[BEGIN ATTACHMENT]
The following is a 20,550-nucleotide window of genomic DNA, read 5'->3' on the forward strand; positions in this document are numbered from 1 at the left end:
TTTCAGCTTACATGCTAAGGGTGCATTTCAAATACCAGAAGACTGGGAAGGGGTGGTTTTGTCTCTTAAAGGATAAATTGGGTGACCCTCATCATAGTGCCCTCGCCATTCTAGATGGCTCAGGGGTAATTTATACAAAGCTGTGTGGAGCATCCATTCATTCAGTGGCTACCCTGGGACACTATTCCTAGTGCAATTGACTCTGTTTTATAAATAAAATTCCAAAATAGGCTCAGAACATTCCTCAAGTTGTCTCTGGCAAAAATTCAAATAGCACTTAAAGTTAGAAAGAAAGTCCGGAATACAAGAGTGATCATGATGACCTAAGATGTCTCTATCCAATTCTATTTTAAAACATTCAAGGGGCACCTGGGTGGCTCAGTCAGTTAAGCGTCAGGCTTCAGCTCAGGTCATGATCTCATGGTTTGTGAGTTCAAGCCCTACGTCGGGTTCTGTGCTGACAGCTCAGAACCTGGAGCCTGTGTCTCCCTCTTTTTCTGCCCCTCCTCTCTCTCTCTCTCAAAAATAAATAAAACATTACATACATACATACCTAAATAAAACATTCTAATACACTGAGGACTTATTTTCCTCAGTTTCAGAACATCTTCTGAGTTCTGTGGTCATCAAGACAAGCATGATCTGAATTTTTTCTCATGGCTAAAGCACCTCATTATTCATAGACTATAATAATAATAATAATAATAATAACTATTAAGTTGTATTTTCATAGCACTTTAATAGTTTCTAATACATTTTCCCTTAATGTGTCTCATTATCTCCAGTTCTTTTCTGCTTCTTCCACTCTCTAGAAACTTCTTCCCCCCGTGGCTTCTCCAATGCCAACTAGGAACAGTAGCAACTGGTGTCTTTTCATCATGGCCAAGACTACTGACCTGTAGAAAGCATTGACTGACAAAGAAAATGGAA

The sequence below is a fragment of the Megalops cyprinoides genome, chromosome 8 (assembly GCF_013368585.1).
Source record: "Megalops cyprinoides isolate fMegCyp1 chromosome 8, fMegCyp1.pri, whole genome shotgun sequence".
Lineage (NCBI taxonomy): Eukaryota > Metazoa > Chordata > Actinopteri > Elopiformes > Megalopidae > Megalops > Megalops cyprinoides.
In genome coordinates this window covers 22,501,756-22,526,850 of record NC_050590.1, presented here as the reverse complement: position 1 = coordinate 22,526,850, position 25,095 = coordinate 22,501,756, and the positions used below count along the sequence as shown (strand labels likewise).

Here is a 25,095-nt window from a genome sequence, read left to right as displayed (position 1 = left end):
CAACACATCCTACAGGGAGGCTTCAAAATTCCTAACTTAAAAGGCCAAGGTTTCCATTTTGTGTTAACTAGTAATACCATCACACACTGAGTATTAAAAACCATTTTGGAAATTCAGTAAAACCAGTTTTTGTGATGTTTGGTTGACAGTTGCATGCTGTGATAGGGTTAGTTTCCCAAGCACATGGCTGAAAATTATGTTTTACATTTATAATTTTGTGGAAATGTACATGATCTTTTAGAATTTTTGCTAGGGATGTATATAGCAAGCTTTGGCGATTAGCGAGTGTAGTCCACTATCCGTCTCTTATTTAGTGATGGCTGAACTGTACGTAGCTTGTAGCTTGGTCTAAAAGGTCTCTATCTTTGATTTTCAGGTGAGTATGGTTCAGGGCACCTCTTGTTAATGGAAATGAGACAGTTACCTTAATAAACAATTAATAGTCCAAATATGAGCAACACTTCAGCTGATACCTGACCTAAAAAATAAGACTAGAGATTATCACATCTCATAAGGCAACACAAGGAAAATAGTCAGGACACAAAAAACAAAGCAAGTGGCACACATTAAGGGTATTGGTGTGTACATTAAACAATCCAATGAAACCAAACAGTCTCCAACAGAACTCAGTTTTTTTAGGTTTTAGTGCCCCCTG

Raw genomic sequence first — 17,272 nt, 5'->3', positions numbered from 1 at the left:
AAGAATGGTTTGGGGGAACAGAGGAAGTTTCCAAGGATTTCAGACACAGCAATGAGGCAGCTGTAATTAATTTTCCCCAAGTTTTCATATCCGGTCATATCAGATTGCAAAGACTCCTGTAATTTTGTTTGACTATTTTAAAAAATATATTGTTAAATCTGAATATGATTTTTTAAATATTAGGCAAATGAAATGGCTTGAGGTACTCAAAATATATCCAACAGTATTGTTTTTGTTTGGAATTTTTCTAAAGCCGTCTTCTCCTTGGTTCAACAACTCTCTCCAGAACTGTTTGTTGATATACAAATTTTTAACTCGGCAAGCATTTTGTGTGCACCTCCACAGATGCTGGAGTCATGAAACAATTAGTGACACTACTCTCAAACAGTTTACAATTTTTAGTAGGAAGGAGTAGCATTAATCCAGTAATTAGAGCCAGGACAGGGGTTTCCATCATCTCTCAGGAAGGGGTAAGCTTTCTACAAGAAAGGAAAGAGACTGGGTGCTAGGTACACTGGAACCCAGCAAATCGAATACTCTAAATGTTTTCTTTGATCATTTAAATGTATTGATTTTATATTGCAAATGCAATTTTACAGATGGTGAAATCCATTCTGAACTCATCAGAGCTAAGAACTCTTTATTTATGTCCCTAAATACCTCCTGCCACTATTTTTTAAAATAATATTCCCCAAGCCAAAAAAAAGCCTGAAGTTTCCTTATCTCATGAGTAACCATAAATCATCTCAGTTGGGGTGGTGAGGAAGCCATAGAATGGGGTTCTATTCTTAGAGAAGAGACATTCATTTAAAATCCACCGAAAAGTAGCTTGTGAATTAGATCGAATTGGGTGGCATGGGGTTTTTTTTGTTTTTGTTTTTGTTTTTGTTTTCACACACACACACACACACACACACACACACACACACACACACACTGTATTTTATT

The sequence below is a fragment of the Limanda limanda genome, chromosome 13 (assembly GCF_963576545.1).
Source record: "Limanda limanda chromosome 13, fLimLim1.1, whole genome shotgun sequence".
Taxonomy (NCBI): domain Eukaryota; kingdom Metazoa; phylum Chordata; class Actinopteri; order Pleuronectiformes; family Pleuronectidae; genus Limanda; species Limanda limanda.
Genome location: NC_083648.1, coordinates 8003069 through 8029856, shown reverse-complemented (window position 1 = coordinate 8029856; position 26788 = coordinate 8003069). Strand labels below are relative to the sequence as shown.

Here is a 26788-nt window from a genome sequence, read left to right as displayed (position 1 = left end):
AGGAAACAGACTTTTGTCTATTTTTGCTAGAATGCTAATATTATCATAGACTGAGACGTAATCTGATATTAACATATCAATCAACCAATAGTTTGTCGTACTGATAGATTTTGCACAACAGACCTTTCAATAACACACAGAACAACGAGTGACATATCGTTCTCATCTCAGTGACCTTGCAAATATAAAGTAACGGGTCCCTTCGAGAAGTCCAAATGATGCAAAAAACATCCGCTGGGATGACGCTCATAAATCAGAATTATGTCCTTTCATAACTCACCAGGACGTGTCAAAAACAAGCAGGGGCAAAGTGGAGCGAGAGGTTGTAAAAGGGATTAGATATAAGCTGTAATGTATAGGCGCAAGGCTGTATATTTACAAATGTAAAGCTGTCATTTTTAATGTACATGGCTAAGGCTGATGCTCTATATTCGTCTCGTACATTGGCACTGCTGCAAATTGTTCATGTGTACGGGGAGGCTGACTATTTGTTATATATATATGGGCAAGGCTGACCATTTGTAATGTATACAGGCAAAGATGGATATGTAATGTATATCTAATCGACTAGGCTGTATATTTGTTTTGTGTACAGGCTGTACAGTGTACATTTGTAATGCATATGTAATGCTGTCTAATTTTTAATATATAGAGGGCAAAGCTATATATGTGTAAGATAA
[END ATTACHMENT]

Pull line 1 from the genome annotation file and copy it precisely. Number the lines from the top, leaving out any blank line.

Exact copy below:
The following is a 20,550-nucleotide window of genomic DNA, read 5'->3' on the forward strand; positions in this document are numbered from 1 at the left end: